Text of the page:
According to Babul Supriyo, minister of state for urban development, “Smart Cities is among the most vital initiatives of our Prime Minister, NarendraModi. To fulfil this dream of building self-sustainable and citizen friendly cities, we need an enlightened mind to make it a reality. It is time we think, plan and act fast. When we know we are walking in the right direction, the only option left for us is to just walk fast. The Ministry of Housing and Urban Development is working 24×7 and is open for innovative ideas to empower the dream of smart cities.”

Even though the government has allocated a huge sum of money for the mission and think tanks, corporate and various ministries are putting their heads together to make this initiative a success, the whole country waits to see this dream become a reality. The question is how close are we to see smart cities? How is this plan different from earlier attempts at providing better urban infrastructure or at creating new townships which have not been able to deal with the issue of liveability satisfactorily? Even successful special economic zones have had to contend with the issue of lack of social infrastructure, which usually means access to avenues of education, health, arts, sports, and so on. There are several definitions of a smart city but the Modi government’s idea of one usefully incorporates institutional infrastructure (governance), physical infrastructure, as also social infrastructure.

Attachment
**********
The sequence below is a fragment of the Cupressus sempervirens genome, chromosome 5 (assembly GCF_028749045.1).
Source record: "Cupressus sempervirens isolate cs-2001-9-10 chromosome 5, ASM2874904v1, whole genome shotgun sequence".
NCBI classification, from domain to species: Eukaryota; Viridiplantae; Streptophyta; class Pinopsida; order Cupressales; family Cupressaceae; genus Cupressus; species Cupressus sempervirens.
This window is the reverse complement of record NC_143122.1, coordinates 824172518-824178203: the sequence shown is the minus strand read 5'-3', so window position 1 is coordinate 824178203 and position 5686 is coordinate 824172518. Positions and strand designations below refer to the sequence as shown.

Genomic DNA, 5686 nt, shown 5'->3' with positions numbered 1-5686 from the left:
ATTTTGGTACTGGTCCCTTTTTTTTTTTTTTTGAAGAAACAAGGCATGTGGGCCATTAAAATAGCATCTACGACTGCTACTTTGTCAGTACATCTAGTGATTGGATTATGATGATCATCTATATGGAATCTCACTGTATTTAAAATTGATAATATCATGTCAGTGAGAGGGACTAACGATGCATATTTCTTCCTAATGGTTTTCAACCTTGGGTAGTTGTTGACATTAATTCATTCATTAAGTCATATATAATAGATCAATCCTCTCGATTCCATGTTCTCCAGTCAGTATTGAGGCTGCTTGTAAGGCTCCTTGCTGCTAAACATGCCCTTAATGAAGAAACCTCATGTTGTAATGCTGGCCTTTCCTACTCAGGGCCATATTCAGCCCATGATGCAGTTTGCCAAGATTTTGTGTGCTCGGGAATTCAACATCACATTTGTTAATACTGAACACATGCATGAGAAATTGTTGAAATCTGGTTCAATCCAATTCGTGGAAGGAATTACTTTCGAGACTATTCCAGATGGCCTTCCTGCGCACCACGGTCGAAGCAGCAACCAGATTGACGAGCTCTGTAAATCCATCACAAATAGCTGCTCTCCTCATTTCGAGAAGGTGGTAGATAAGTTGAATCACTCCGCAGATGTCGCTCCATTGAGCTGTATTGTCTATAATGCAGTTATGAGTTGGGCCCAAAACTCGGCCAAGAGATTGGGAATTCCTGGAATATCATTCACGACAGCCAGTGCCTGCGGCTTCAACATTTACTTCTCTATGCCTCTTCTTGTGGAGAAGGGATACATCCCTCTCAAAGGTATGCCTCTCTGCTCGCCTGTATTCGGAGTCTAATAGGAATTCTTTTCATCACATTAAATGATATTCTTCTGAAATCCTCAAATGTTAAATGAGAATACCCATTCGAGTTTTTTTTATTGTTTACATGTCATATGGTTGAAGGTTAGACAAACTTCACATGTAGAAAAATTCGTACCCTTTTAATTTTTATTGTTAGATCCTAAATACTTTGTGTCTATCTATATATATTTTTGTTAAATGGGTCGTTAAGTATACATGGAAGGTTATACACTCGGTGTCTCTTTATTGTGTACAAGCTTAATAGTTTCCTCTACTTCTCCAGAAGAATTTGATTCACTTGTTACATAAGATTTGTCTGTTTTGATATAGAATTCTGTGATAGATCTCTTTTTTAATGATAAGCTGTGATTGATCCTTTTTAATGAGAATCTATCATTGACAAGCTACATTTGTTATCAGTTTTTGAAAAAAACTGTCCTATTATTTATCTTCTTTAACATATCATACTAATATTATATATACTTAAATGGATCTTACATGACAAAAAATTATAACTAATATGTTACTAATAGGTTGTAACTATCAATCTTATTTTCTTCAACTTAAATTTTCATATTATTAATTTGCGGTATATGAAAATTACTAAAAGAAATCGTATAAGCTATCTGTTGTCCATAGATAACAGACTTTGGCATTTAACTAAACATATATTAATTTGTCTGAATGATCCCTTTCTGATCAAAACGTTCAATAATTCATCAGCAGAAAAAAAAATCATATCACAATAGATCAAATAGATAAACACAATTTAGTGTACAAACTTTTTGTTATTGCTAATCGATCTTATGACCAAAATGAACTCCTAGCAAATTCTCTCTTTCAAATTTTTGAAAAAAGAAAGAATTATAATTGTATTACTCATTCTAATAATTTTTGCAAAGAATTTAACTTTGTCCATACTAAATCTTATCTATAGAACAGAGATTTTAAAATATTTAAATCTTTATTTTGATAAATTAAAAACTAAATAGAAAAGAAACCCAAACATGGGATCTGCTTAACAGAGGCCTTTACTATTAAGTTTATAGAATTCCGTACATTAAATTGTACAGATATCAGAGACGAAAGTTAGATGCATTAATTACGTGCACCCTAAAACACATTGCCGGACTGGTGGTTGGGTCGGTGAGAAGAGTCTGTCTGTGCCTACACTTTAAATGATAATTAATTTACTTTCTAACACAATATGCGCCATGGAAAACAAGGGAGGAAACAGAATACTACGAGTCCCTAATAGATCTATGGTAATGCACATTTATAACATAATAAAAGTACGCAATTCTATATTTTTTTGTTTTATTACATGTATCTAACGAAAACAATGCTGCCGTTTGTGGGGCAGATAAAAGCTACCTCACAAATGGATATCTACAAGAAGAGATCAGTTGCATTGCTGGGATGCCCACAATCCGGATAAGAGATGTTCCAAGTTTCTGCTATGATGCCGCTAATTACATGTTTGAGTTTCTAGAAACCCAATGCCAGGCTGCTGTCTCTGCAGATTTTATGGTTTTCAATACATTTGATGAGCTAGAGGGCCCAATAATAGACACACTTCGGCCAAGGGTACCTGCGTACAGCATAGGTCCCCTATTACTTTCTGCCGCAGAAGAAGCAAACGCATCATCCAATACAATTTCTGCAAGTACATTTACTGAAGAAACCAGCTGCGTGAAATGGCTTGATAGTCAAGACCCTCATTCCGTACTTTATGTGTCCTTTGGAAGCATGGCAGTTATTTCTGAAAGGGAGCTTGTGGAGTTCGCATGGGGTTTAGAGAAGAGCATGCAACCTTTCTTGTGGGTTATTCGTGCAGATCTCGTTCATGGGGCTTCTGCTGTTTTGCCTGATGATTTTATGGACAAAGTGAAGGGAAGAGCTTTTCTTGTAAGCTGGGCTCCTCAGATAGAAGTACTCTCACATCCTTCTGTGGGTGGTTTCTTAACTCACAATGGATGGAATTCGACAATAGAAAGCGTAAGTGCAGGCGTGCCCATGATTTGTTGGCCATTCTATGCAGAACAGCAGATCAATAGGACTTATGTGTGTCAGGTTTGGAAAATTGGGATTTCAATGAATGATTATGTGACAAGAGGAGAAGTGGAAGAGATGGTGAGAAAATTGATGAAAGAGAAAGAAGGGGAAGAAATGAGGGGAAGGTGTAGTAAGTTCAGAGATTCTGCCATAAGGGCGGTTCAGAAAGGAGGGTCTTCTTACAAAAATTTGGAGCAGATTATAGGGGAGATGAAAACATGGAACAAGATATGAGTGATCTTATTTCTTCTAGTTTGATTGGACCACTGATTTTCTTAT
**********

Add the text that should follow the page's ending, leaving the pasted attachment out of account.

But there are numerous challenges and these challenges, in fact, start now. Creating a smart city isn’t just about creating the physical infrastructure — roads, clean water, power, transport and so on, things that India finds difficult to deliver to its citizens nearly seven decades after Independence. It is hoped that public private partnerships (PPP) will deliver but the mechanism seems to need a lot of tweaking in order to work, a fact acknowledged in the last Budget. The big challenge will be to create self-sustaining cities, which create jobs, use resources wisely and also train people. This also means more autonomy for these cities. Whether that can happen is a debateable question depending heavily on the maturity of the Indian political system.

Since technology is at the core of smart cities, accommodating those who are technologically illiterate will be a tedious task. Applications therefore, via technology literacy, need to be aligned to ensure that people of all educational and linguistic backgrounds are able to leverage the benefits of technology for social and economic progress. “Given that essential and core services run on these solutions, ring-based networks, redundant data centres, and back-up of end devices give operators the assurance of high availability in any scenario,” feels Kaushik.